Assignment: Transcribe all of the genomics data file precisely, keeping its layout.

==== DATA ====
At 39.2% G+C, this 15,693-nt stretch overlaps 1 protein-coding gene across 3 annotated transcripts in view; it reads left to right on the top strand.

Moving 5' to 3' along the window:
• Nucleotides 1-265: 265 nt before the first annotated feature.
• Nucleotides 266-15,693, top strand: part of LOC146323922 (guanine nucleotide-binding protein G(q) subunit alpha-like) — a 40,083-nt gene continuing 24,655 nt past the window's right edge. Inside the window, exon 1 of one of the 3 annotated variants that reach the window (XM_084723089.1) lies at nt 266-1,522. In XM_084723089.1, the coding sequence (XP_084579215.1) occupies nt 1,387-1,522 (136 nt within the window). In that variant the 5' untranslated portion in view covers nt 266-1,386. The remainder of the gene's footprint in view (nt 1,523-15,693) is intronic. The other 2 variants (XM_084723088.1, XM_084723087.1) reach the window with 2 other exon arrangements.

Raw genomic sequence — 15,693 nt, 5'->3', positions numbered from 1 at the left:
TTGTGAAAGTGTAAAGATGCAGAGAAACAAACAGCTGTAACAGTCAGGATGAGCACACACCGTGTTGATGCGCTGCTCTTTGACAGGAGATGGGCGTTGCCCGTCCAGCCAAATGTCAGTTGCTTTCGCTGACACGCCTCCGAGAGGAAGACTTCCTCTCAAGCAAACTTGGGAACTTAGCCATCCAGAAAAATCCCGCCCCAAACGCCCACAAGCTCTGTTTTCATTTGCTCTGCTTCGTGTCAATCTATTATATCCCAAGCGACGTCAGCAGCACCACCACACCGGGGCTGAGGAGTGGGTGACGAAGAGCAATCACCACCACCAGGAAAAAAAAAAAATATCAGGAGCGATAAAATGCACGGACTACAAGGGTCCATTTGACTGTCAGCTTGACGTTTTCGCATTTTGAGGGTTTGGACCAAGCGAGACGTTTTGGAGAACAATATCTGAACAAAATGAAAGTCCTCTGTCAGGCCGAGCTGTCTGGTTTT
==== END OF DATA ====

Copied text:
At 39.2% G+C, this 15,693-nt stretch overlaps 1 protein-coding gene across 3 annotated transcripts in view; it reads left to right on the top strand.

Moving 5' to 3' along the window:
• Nucleotides 1-265: 265 nt before the first annotated feature.
• Nucleotides 266-15,693, top strand: part of LOC146323922 (guanine nucleotide-binding protein G(q) subunit alpha-like) — a 40,083-nt gene continuing 24,655 nt past the window's right edge. Inside the window, exon 1 of one of the 3 annotated variants that reach the window (XM_084723089.1) lies at nt 266-1,522. In XM_084723089.1, the coding sequence (XP_084579215.1) occupies nt 1,387-1,522 (136 nt within the window). In that variant the 5' untranslated portion in view covers nt 266-1,386. The remainder of the gene's footprint in view (nt 1,523-15,693) is intronic. The other 2 variants (XM_084723088.1, XM_084723087.1) reach the window with 2 other exon arrangements.

Raw genomic sequence — 15,693 nt, 5'->3', positions numbered from 1 at the left:
TTGTGAAAGTGTAAAGATGCAGAGAAACAAACAGCTGTAACAGTCAGGATGAGCACACACCGTGTTGATGCGCTGCTCTTTGACAGGAGATGGGCGTTGCCCGTCCAGCCAAATGTCAGTTGCTTTCGCTGACACGCCTCCGAGAGGAAGACTTCCTCTCAAGCAAACTTGGGAACTTAGCCATCCAGAAAAATCCCGCCCCAAACGCCCACAAGCTCTGTTTTCATTTGCTCTGCTTCGTGTCAATCTATTATATCCCAAGCGACGTCAGCAGCACCACCACACCGGGGCTGAGGAGTGGGTGACGAAGAGCAATCACCACCACCAGGAAAAAAAAAAAATATCAGGAGCGATAAAATGCACGGACTACAAGGGTCCATTTGACTGTCAGCTTGACGTTTTCGCATTTTGAGGGTTTGGACCAAGCGAGACGTTTTGGAGAACAATATCTGAACAAAATGAAAGTCCTCTGTCAGGCCGAGCTGTCTGGTTTT